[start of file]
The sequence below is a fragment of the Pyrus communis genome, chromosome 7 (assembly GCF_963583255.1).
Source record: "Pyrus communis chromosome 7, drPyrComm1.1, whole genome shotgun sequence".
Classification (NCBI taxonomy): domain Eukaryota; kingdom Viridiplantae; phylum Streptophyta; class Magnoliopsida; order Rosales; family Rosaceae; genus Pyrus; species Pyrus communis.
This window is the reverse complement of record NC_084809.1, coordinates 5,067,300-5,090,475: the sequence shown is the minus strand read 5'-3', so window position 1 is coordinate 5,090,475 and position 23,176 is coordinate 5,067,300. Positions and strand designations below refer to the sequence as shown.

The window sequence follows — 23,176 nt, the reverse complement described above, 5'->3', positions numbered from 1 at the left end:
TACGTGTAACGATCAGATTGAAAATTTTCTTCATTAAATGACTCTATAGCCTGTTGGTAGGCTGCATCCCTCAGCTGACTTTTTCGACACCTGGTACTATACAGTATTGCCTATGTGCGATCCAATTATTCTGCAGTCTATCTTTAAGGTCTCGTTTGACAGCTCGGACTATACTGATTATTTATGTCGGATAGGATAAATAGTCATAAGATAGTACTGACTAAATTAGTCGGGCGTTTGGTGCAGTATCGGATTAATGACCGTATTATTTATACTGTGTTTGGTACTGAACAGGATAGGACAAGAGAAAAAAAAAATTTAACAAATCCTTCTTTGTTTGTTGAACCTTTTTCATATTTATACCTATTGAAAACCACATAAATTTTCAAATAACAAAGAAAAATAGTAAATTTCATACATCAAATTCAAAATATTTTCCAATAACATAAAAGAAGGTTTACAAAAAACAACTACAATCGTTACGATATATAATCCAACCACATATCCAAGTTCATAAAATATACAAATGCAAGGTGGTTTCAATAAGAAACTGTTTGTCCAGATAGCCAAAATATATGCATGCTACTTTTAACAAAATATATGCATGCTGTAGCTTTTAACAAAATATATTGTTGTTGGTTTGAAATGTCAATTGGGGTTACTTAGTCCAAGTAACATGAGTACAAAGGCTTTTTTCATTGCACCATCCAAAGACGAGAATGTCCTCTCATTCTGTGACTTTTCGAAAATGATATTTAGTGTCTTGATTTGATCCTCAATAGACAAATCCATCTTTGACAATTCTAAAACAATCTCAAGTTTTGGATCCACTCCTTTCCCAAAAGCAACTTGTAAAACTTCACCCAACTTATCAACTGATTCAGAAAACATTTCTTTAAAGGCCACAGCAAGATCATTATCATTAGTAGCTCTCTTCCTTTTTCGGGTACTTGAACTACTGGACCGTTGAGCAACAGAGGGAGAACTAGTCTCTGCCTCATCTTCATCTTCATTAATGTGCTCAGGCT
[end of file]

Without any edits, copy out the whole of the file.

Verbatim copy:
The sequence below is a fragment of the Pyrus communis genome, chromosome 7 (assembly GCF_963583255.1).
Source record: "Pyrus communis chromosome 7, drPyrComm1.1, whole genome shotgun sequence".
Classification (NCBI taxonomy): domain Eukaryota; kingdom Viridiplantae; phylum Streptophyta; class Magnoliopsida; order Rosales; family Rosaceae; genus Pyrus; species Pyrus communis.
This window is the reverse complement of record NC_084809.1, coordinates 5,067,300-5,090,475: the sequence shown is the minus strand read 5'-3', so window position 1 is coordinate 5,090,475 and position 23,176 is coordinate 5,067,300. Positions and strand designations below refer to the sequence as shown.

The window sequence follows — 23,176 nt, the reverse complement described above, 5'->3', positions numbered from 1 at the left end:
TACGTGTAACGATCAGATTGAAAATTTTCTTCATTAAATGACTCTATAGCCTGTTGGTAGGCTGCATCCCTCAGCTGACTTTTTCGACACCTGGTACTATACAGTATTGCCTATGTGCGATCCAATTATTCTGCAGTCTATCTTTAAGGTCTCGTTTGACAGCTCGGACTATACTGATTATTTATGTCGGATAGGATAAATAGTCATAAGATAGTACTGACTAAATTAGTCGGGCGTTTGGTGCAGTATCGGATTAATGACCGTATTATTTATACTGTGTTTGGTACTGAACAGGATAGGACAAGAGAAAAAAAAAATTTAACAAATCCTTCTTTGTTTGTTGAACCTTTTTCATATTTATACCTATTGAAAACCACATAAATTTTCAAATAACAAAGAAAAATAGTAAATTTCATACATCAAATTCAAAATATTTTCCAATAACATAAAAGAAGGTTTACAAAAAACAACTACAATCGTTACGATATATAATCCAACCACATATCCAAGTTCATAAAATATACAAATGCAAGGTGGTTTCAATAAGAAACTGTTTGTCCAGATAGCCAAAATATATGCATGCTACTTTTAACAAAATATATGCATGCTGTAGCTTTTAACAAAATATATTGTTGTTGGTTTGAAATGTCAATTGGGGTTACTTAGTCCAAGTAACATGAGTACAAAGGCTTTTTTCATTGCACCATCCAAAGACGAGAATGTCCTCTCATTCTGTGACTTTTCGAAAATGATATTTAGTGTCTTGATTTGATCCTCAATAGACAAATCCATCTTTGACAATTCTAAAACAATCTCAAGTTTTGGATCCACTCCTTTCCCAAAAGCAACTTGTAAAACTTCACCCAACTTATCAACTGATTCAGAAAACATTTCTTTAAAGGCCACAGCAAGATCATTATCATTAGTAGCTCTCTTCCTTTTTCGGGTACTTGAACTACTGGACCGTTGAGCAACAGAGGGAGAACTAGTCTCTGCCTCATCTTCATCTTCATTAATGTGCTCAGGCT